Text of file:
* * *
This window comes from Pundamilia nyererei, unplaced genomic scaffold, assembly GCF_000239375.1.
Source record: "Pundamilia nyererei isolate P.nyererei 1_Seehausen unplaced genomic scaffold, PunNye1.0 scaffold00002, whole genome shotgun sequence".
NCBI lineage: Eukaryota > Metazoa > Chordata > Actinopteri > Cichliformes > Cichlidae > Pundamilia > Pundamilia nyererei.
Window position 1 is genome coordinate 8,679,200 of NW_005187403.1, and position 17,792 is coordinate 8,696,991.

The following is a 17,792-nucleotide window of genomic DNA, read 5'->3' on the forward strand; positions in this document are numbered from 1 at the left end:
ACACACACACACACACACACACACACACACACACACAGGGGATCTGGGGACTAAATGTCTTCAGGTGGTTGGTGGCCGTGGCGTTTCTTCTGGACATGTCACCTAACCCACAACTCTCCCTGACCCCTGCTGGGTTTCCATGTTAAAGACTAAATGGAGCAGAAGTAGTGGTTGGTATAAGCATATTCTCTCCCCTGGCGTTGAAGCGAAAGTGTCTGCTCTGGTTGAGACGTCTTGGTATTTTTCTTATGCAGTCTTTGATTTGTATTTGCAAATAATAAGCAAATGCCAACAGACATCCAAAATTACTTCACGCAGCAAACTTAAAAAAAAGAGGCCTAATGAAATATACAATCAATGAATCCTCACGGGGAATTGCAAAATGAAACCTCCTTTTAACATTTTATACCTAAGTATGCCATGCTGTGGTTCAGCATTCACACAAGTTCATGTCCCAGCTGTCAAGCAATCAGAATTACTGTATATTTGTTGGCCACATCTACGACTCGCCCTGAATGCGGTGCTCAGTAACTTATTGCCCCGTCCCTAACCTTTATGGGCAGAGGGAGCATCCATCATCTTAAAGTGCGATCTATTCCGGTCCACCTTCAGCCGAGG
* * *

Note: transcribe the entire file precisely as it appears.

This window comes from Pundamilia nyererei, unplaced genomic scaffold, assembly GCF_000239375.1.
Source record: "Pundamilia nyererei isolate P.nyererei 1_Seehausen unplaced genomic scaffold, PunNye1.0 scaffold00002, whole genome shotgun sequence".
NCBI lineage: Eukaryota > Metazoa > Chordata > Actinopteri > Cichliformes > Cichlidae > Pundamilia > Pundamilia nyererei.
Window position 1 is genome coordinate 8,679,200 of NW_005187403.1, and position 17,792 is coordinate 8,696,991.

The following is a 17,792-nucleotide window of genomic DNA, read 5'->3' on the forward strand; positions in this document are numbered from 1 at the left end:
ACACACACACACACACACACACACACACACACACACAGGGGATCTGGGGACTAAATGTCTTCAGGTGGTTGGTGGCCGTGGCGTTTCTTCTGGACATGTCACCTAACCCACAACTCTCCCTGACCCCTGCTGGGTTTCCATGTTAAAGACTAAATGGAGCAGAAGTAGTGGTTGGTATAAGCATATTCTCTCCCCTGGCGTTGAAGCGAAAGTGTCTGCTCTGGTTGAGACGTCTTGGTATTTTTCTTATGCAGTCTTTGATTTGTATTTGCAAATAATAAGCAAATGCCAACAGACATCCAAAATTACTTCACGCAGCAAACTTAAAAAAAAGAGGCCTAATGAAATATACAATCAATGAATCCTCACGGGGAATTGCAAAATGAAACCTCCTTTTAACATTTTATACCTAAGTATGCCATGCTGTGGTTCAGCATTCACACAAGTTCATGTCCCAGCTGTCAAGCAATCAGAATTACTGTATATTTGTTGGCCACATCTACGACTCGCCCTGAATGCGGTGCTCAGTAACTTATTGCCCCGTCCCTAACCTTTATGGGCAGAGGGAGCATCCATCATCTTAAAGTGCGATCTATTCCGGTCCACCTTCAGCCGAGG